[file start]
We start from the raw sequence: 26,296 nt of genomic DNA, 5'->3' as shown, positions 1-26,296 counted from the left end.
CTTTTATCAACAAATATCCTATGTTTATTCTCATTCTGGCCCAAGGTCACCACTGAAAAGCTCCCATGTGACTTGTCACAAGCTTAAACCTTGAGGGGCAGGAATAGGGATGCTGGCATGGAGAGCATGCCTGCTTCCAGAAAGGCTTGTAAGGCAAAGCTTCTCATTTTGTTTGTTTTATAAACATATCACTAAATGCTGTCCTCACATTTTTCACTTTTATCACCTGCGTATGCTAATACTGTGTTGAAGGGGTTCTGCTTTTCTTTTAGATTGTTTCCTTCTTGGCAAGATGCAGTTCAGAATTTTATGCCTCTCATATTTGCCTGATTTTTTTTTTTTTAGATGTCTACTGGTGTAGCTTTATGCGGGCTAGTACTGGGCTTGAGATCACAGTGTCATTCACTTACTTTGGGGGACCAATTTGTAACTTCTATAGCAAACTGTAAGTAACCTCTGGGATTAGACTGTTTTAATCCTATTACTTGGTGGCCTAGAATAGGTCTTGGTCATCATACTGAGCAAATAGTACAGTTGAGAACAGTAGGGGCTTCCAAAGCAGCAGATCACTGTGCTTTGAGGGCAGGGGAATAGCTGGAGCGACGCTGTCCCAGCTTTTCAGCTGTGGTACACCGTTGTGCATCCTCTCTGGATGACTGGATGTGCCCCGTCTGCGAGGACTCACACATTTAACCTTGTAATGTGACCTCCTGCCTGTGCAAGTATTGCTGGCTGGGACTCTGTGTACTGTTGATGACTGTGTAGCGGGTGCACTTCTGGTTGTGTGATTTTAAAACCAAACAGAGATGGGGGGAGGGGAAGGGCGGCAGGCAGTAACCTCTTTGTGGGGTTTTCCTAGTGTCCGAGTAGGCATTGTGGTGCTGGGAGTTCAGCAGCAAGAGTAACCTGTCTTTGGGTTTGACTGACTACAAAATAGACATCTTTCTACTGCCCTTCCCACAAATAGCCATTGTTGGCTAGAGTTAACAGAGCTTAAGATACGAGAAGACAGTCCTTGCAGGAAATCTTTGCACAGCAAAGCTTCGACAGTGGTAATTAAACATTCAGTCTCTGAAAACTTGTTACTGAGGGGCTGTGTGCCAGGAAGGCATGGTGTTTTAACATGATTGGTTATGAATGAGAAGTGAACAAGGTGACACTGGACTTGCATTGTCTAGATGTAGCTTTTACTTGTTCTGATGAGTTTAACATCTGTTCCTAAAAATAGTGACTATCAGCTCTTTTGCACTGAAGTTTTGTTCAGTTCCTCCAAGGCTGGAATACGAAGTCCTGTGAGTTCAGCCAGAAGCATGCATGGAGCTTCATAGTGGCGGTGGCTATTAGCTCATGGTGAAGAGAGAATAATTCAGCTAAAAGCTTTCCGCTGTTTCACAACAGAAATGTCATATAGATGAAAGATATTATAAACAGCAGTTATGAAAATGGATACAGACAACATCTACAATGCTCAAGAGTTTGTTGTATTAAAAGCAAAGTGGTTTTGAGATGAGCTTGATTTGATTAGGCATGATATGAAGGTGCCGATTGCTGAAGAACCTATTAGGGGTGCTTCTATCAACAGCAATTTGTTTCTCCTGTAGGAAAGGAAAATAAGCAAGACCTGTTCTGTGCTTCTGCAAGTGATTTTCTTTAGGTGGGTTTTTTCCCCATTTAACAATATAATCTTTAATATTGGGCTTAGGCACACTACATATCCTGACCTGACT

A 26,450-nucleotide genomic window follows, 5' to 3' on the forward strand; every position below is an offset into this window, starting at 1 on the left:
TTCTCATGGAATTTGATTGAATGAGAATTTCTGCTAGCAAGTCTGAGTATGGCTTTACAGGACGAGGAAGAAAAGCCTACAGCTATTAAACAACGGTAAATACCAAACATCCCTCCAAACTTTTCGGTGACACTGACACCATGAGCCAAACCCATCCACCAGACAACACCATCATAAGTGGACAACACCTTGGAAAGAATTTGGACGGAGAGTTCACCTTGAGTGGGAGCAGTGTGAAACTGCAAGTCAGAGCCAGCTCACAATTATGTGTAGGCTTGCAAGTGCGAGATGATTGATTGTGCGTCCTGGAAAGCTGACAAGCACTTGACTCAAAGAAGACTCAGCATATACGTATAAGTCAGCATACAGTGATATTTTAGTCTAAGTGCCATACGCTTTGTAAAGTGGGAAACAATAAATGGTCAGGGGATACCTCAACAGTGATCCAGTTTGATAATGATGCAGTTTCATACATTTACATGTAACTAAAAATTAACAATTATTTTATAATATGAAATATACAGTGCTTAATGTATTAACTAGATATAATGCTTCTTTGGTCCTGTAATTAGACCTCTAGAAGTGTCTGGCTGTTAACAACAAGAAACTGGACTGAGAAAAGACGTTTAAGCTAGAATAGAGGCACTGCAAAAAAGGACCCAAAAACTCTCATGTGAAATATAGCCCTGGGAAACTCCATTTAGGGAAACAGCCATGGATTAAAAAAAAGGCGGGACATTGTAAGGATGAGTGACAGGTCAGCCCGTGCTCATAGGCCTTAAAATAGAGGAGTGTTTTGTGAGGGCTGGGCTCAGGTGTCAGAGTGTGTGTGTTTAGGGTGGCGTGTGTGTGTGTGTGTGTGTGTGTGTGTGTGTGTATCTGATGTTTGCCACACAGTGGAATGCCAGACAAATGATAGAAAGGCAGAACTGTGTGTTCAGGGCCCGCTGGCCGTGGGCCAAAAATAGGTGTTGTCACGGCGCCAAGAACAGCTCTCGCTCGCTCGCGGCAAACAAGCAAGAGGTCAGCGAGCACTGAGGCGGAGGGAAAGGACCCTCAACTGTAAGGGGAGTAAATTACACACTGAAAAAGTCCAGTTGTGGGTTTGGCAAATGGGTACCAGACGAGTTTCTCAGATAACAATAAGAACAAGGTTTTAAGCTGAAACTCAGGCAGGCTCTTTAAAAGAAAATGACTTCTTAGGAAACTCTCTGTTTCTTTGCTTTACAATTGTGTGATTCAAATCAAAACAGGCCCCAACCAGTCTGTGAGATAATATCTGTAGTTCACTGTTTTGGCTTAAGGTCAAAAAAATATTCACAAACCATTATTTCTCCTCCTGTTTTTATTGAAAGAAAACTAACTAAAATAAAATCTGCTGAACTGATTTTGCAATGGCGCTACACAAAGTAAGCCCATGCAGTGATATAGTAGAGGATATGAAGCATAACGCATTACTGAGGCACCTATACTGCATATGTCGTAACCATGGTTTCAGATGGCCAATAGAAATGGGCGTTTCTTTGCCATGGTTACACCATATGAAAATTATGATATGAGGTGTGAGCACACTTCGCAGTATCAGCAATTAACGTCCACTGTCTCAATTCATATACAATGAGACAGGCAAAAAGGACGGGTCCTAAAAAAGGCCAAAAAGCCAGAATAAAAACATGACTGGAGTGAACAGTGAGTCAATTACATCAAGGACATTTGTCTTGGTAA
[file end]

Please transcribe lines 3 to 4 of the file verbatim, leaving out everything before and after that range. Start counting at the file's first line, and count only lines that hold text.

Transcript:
A 26,450-nucleotide genomic window follows, 5' to 3' on the forward strand; every position below is an offset into this window, starting at 1 on the left:
TTCTCATGGAATTTGATTGAATGAGAATTTCTGCTAGCAAGTCTGAGTATGGCTTTACAGGACGAGGAAGAAAAGCCTACAGCTATTAAACAACGGTAAATACCAAACATCCCTCCAAACTTTTCGGTGACACTGACACCATGAGCCAAACCCATCCACCAGACAACACCATCATAAGTGGACAACACCTTGGAAAGAATTTGGACGGAGAGTTCACCTTGAGTGGGAGCAGTGTGAAACTGCAAGTCAGAGCCAGCTCACAATTATGTGTAGGCTTGCAAGTGCGAGATGATTGATTGTGCGTCCTGGAAAGCTGACAAGCACTTGACTCAAAGAAGACTCAGCATATACGTATAAGTCAGCATACAGTGATATTTTAGTCTAAGTGCCATACGCTTTGTAAAGTGGGAAACAATAAATGGTCAGGGGATACCTCAACAGTGATCCAGTTTGATAATGATGCAGTTTCATACATTTACATGTAACTAAAAATTAACAATTATTTTATAATATGAAATATACAGTGCTTAATGTATTAACTAGATATAATGCTTCTTTGGTCCTGTAATTAGACCTCTAGAAGTGTCTGGCTGTTAACAACAAGAAACTGGACTGAGAAAAGACGTTTAAGCTAGAATAGAGGCACTGCAAAAAAGGACCCAAAAACTCTCATGTGAAATATAGCCCTGGGAAACTCCATTTAGGGAAACAGCCATGGATTAAAAAAAAGGCGGGACATTGTAAGGATGAGTGACAGGTCAGCCCGTGCTCATAGGCCTTAAAATAGAGGAGTGTTTTGTGAGGGCTGGGCTCAGGTGTCAGAGTGTGTGTGTTTAGGGTGGCGTGTGTGTGTGTGTGTGTGTGTGTGTGTGTGTGTATCTGATGTTTGCCACACAGTGGAATGCCAGACAAATGATAGAAAGGCAGAACTGTGTGTTCAGGGCCCGCTGGCCGTGGGCCAAAAATAGGTGTTGTCACGGCGCCAAGAACAGCTCTCGCTCGCTCGCGGCAAACAAGCAAGAGGTCAGCGAGCACTGAGGCGGAGGGAAAGGACCCTCAACTGTAAGGGGAGTAAATTACACACTGAAAAAGTCCAGTTGTGGGTTTGGCAAATGGGTACCAGACGAGTTTCTCAGATAACAATAAGAACAAGGTTTTAAGCTGAAACTCAGGCAGGCTCTTTAAAAGAAAATGACTTCTTAGGAAACTCTCTGTTTCTTTGCTTTACAATTGTGTGATTCAAATCAAAACAGGCCCCAACCAGTCTGTGAGATAATATCTGTAGTTCACTGTTTTGGCTTAAGGTCAAAAAAATATTCACAAACCATTATTTCTCCTCCTGTTTTTATTGAAAGAAAACTAACTAAAATAAAATCTGCTGAACTGATTTTGCAATGGCGCTACACAAAGTAAGCCCATGCAGTGATATAGTAGAGGATATGAAGCATAACGCATTACTGAGGCACCTATACTGCATATGTCGTAACCATGGTTTCAGATGGCCAATAGAAATGGGCGTTTCTTTGCCATGGTTACACCATATGAAAATTATGATATGAGGTGTGAGCACACTTCGCAGTATCAGCAATTAACGTCCACTGTCTCAATTCATATACAATGAGACAGGCAAAAAGGACGGGTCCTAAAAAAGGCCAAAAAGCCAGAATAAAAACATGACTGGAGTGAACAGTGAGTCAATTACATCAAGGACATTTGTCTTGGTAA